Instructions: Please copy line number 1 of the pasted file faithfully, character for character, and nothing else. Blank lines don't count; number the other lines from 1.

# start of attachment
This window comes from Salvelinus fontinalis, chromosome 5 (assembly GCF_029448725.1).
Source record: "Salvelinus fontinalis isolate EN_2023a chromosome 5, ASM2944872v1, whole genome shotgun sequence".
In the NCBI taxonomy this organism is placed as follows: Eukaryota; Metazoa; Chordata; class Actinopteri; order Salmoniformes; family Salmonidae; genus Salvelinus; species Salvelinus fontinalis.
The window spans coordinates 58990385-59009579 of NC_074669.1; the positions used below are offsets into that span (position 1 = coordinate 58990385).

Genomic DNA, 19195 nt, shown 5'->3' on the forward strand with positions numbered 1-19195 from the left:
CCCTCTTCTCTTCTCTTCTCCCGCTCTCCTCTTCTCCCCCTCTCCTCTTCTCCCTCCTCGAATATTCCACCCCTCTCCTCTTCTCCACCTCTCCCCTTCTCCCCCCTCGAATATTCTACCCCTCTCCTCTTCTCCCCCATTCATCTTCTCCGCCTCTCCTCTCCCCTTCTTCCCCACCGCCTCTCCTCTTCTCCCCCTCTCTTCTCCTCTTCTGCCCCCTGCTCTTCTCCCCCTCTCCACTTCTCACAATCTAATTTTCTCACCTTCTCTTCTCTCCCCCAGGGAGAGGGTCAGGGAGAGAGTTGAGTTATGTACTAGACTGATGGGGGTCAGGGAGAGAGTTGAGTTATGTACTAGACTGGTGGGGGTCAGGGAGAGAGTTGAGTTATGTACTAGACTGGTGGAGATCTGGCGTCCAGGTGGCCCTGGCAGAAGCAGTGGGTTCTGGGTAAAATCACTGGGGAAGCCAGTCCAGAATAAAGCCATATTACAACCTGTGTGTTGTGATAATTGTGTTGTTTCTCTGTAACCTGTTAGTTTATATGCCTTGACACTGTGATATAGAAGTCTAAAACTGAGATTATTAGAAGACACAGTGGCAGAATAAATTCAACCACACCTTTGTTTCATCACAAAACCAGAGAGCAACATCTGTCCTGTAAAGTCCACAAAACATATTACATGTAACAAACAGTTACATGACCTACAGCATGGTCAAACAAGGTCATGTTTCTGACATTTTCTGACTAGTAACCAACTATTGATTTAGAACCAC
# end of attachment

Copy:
This window comes from Salvelinus fontinalis, chromosome 5 (assembly GCF_029448725.1).